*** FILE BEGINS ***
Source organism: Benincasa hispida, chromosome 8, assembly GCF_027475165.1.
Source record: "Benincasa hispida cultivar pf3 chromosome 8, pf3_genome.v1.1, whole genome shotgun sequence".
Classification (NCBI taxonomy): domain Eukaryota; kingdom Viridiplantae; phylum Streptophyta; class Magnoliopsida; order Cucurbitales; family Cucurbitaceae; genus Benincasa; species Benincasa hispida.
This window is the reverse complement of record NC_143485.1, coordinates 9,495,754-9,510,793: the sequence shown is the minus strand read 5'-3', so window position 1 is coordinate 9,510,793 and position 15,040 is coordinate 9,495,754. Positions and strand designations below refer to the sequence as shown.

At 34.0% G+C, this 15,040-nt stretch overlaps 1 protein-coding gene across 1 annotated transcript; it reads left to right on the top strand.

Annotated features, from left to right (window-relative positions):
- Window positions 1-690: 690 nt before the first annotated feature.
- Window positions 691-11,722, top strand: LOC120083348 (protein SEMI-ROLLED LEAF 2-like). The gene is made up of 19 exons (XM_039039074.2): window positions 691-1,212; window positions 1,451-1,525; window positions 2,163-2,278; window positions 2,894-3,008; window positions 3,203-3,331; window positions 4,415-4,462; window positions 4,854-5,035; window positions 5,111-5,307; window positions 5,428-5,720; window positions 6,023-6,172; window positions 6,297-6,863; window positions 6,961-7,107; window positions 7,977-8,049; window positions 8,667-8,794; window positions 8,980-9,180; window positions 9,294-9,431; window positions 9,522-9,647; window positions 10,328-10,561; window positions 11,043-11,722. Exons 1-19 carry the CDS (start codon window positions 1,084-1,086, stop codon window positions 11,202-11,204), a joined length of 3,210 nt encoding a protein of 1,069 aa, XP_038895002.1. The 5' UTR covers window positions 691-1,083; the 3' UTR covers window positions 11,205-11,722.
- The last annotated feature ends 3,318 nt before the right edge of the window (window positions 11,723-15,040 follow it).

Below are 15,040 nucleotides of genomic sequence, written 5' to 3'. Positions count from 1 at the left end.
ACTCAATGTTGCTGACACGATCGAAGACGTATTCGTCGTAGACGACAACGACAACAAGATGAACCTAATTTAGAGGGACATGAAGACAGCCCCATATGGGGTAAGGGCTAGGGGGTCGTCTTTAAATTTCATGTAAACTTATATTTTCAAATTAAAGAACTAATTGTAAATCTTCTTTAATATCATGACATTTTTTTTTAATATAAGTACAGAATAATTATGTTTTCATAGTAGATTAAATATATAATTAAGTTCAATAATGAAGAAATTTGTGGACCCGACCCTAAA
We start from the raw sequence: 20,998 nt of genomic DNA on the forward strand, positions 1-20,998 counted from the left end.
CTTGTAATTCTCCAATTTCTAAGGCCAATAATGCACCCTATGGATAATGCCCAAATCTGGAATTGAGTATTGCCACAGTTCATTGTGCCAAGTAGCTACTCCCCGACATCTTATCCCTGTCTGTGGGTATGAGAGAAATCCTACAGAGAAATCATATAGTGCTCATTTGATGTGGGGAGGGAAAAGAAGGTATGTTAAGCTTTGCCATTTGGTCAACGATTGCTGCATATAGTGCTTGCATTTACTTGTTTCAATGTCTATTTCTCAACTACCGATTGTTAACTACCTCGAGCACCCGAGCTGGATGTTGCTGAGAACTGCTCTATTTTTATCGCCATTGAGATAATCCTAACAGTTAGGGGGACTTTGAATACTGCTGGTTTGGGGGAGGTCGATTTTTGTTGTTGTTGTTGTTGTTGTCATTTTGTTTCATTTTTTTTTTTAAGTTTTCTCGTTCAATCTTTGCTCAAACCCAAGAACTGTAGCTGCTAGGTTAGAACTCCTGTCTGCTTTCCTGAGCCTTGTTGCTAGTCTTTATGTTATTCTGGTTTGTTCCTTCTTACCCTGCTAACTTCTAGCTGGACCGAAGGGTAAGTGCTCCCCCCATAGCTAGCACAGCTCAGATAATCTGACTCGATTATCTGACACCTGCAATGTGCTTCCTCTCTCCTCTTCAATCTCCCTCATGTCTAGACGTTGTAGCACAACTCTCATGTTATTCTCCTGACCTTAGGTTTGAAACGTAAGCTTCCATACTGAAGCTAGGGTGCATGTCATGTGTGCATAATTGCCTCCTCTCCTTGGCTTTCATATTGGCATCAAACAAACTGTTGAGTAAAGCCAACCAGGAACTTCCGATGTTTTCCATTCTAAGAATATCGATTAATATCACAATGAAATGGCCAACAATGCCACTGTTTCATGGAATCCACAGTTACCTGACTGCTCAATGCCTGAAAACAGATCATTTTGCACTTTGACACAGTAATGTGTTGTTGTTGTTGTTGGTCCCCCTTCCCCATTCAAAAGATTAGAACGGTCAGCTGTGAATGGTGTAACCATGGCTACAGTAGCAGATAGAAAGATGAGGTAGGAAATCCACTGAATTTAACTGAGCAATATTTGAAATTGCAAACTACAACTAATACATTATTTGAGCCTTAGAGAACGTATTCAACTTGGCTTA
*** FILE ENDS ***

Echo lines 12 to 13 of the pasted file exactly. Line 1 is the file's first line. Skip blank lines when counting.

We start from the raw sequence: 20,998 nt of genomic DNA on the forward strand, positions 1-20,998 counted from the left end.
CTTGTAATTCTCCAATTTCTAAGGCCAATAATGCACCCTATGGATAATGCCCAAATCTGGAATTGAGTATTGCCACAGTTCATTGTGCCAAGTAGCTACTCCCCGACATCTTATCCCTGTCTGTGGGTATGAGAGAAATCCTACAGAGAAATCATATAGTGCTCATTTGATGTGGGGAGGGAAAAGAAGGTATGTTAAGCTTTGCCATTTGGTCAACGATTGCTGCATATAGTGCTTGCATTTACTTGTTTCAATGTCTATTTCTCAACTACCGATTGTTAACTACCTCGAGCACCCGAGCTGGATGTTGCTGAGAACTGCTCTATTTTTATCGCCATTGAGATAATCCTAACAGTTAGGGGGACTTTGAATACTGCTGGTTTGGGGGAGGTCGATTTTTGTTGTTGTTGTTGTTGTTGTCATTTTGTTTCATTTTTTTTTTTAAGTTTTCTCGTTCAATCTTTGCTCAAACCCAAGAACTGTAGCTGCTAGGTTAGAACTCCTGTCTGCTTTCCTGAGCCTTGTTGCTAGTCTTTATGTTATTCTGGTTTGTTCCTTCTTACCCTGCTAACTTCTAGCTGGACCGAAGGGTAAGTGCTCCCCCCATAGCTAGCACAGCTCAGATAATCTGACTCGATTATCTGACACCTGCAATGTGCTTCCTCTCTCCTCTTCAATCTCCCTCATGTCTAGACGTTGTAGCACAACTCTCATGTTATTCTCCTGACCTTAGGTTTGAAACGTAAGCTTCCATACTGAAGCTAGGGTGCATGTCATGTGTGCATAATTGCCTCCTCTCCTTGGCTTTCATATTGGCATCAAACAAACTGTTGAGTAAAGCCAACCAGGAACTTCCGATGTTTTCCATTCTAAGAATATCGATTAATATCACAATGAAATGGCCAACAATGCCACTGTTTCATGGAATCCACAGTTACCTGACTGCTCAATGCCTGAAAACAGATCATTTTGCACTTTGACACAGTAATGTGTTGTTGTTGTTGTTGGTCCCCCTTCCCCATTCAAAAGATTAGAACGGTCAGCTGTGAATGGTGTAACCATGGCTACAGTAGCAGATAGAAAGATGAGGTAGGAAATCCACTGAATTTAACTGAGCAATATTTGAAATTGCAAACTACAACTAATACATTATTTGAGCCTTAGAGAACGTATTCAACTTGGCTTA